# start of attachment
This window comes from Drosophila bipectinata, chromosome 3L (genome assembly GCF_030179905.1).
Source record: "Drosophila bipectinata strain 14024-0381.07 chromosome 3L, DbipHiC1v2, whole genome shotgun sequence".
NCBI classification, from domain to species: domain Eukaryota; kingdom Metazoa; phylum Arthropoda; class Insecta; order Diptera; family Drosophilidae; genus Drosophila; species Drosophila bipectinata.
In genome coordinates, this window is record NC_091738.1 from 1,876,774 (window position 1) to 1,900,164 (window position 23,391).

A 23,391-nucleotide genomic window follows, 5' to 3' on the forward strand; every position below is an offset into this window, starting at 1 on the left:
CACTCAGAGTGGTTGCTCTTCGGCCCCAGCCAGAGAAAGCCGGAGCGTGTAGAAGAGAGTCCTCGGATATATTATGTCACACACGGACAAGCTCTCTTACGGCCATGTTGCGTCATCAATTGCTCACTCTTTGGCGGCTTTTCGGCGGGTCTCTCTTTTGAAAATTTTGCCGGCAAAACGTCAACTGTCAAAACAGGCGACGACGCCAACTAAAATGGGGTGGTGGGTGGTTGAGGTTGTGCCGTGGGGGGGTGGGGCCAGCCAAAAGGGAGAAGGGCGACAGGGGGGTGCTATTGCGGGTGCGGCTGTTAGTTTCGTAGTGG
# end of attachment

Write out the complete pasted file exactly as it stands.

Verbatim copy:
This window comes from Drosophila bipectinata, chromosome 3L (genome assembly GCF_030179905.1).
Source record: "Drosophila bipectinata strain 14024-0381.07 chromosome 3L, DbipHiC1v2, whole genome shotgun sequence".
NCBI classification, from domain to species: domain Eukaryota; kingdom Metazoa; phylum Arthropoda; class Insecta; order Diptera; family Drosophilidae; genus Drosophila; species Drosophila bipectinata.
In genome coordinates, this window is record NC_091738.1 from 1,876,774 (window position 1) to 1,900,164 (window position 23,391).

A 23,391-nucleotide genomic window follows, 5' to 3' on the forward strand; every position below is an offset into this window, starting at 1 on the left:
CACTCAGAGTGGTTGCTCTTCGGCCCCAGCCAGAGAAAGCCGGAGCGTGTAGAAGAGAGTCCTCGGATATATTATGTCACACACGGACAAGCTCTCTTACGGCCATGTTGCGTCATCAATTGCTCACTCTTTGGCGGCTTTTCGGCGGGTCTCTCTTTTGAAAATTTTGCCGGCAAAACGTCAACTGTCAAAACAGGCGACGACGCCAACTAAAATGGGGTGGTGGGTGGTTGAGGTTGTGCCGTGGGGGGGTGGGGCCAGCCAAAAGGGAGAAGGGCGACAGGGGGGTGCTATTGCGGGTGCGGCTGTTAGTTTCGTAGTGG